r§ limit of IS days going. Return passage may commence any day within final limit of 21 days from 

:A date of sale of tickets. Tickets for return will be good for continuous passage to starting point. 

■$ COLONISTS' ONE WAY SECOND CLASS tickets will be sold to above points from March 

fS first to May 15th inclusive. 

If Alfalfa, Fruits, and Veg^etables, Grow in Abundance. Fine 
jS Grazing: Lands, Fine Wheat, Oats and Barley. 



'.^ Arrived in Payette Valley Feb. 23, 1903. Settled on an 80-acre tract, covered with sage brush. 

[^ Cleared 40 acres. May 25 sowed 10 acres to wheat. Yielded 30 bushels to acre. June 12 sowed 10 acres 

•^ to oats, in the dust, not watered till June 20. Yielded 55 to acre. Had this grain been sown in February 

9 or March the yield would have been much larger. 

:^ Alfalfa was sown with the grain and in October we cut one-half ton to the acre of hay and volunteer 

•^ oats. 

■^ Potatoes yielded 500 bushels to the acre and many of them weighed 3 to 5 pounds each, four of 

19 the best hills weighing 64 pounds. Quality prime. (Signed) E. L. Dotson. 

•<* 

■^ D. E. BURLEY, 

'^ S. BOCK, Agent, Dayton, Ohio. G. P. & T. A., O. S. L. R. R.,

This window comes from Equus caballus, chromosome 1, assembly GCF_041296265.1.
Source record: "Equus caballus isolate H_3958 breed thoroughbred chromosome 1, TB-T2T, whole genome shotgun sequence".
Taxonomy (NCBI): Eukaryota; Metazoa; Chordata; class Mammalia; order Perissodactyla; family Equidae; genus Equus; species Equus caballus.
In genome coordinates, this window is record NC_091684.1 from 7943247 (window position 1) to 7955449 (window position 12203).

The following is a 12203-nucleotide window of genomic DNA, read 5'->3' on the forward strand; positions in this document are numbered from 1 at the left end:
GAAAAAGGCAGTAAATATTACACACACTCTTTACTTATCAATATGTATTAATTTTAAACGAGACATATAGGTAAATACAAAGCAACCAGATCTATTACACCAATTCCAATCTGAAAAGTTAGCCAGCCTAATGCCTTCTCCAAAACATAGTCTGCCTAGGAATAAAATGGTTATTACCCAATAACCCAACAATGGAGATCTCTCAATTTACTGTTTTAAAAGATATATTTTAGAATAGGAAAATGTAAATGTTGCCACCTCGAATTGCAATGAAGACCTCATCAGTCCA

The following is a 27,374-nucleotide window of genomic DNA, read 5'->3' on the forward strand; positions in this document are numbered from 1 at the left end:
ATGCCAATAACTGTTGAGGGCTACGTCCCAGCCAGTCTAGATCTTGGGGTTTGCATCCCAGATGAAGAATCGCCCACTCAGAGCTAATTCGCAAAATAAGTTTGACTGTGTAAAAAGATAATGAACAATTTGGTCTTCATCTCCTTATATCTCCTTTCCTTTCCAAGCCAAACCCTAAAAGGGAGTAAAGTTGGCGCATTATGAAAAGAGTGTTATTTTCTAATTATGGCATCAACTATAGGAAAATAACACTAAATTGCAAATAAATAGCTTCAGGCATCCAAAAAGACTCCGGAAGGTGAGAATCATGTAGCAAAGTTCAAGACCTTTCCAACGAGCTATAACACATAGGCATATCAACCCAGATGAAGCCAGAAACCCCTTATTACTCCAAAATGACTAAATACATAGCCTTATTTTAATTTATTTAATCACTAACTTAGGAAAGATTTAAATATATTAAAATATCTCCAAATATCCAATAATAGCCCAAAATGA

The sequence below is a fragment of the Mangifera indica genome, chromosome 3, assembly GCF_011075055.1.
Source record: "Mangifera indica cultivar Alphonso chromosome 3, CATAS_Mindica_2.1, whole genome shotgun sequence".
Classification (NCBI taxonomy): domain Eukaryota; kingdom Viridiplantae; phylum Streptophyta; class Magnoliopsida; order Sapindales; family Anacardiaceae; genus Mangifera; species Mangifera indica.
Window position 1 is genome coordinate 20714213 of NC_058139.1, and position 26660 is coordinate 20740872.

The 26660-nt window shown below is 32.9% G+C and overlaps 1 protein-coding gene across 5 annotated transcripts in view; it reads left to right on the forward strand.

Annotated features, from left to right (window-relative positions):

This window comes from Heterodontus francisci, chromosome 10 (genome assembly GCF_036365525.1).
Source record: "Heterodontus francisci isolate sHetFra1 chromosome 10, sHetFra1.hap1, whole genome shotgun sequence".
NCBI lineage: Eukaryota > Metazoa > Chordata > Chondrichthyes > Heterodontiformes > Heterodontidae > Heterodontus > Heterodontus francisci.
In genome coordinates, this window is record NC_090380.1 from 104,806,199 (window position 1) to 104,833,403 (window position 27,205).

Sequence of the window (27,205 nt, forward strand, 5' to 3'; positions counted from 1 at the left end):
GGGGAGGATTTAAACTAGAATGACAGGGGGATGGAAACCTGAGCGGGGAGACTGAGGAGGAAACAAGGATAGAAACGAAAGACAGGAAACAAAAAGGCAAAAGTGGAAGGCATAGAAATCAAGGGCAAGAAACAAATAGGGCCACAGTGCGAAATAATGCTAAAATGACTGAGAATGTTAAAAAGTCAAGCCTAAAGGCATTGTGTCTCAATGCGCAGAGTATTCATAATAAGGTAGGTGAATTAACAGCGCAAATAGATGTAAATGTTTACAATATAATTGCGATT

J. K HOOPE^R, Agent, Oakland, Kansas. Salt Lake City. Utah. 

Mention the INOLENOOK when wriHB«. 40tl3 



mlKSLt-KnOK 



Vol. VII. 



• February 7, 1905. 



No. 6. 



DON'T RUN IN DEBT. 



SELECTED T.Y LOTTIE noLLINGER 



Don't run in debt; never mind, never mind, 

If your clothes are all faded and torn; 
Fix them up, make them do; 'tis better by far. 

Than to have your heart weary and worn. 
Who'll love you the more for the set of your hat, 

The rouge, or the tie of your shoe, 
The style of your vest, your boots, or cravat, 

If they know you're in debt for the new? 
Tlicre's no comfort, I tell you, in walking the streets 

In fine clothes if you know you're in debt; 
And fear that perchance you some tradesman will meet 

Who'll sneer, "They're not paid for yet"! 

Kind friends, let me beg of you, don't run in debt; 

If the chairs and the sofa are old; 
They'll fit your backs better than any new set, 

Unless they are paid for, and with gold. 
If the house be too small, draw the closer together, 

Keep it warm with a hearty good will; 
A big one, unpaid for, in all kinds of weather 

Will send to your warm hearts a chill. 
Kind husbands, don't run in debt any more 

'Twill fill your wife's cup with sorrow. 
To know that a neighbor may call at your door 

With a bill you must settle to-morrow. 

Oh, take my advice, it is good, it is true; 

But lest some of you doubt it 
I'll whisper a secret, now seeing 'tis you; 

I've tried it and know all about it. 
The chain of the debtor is heavy and cold. 

Its links all corrosion with rust;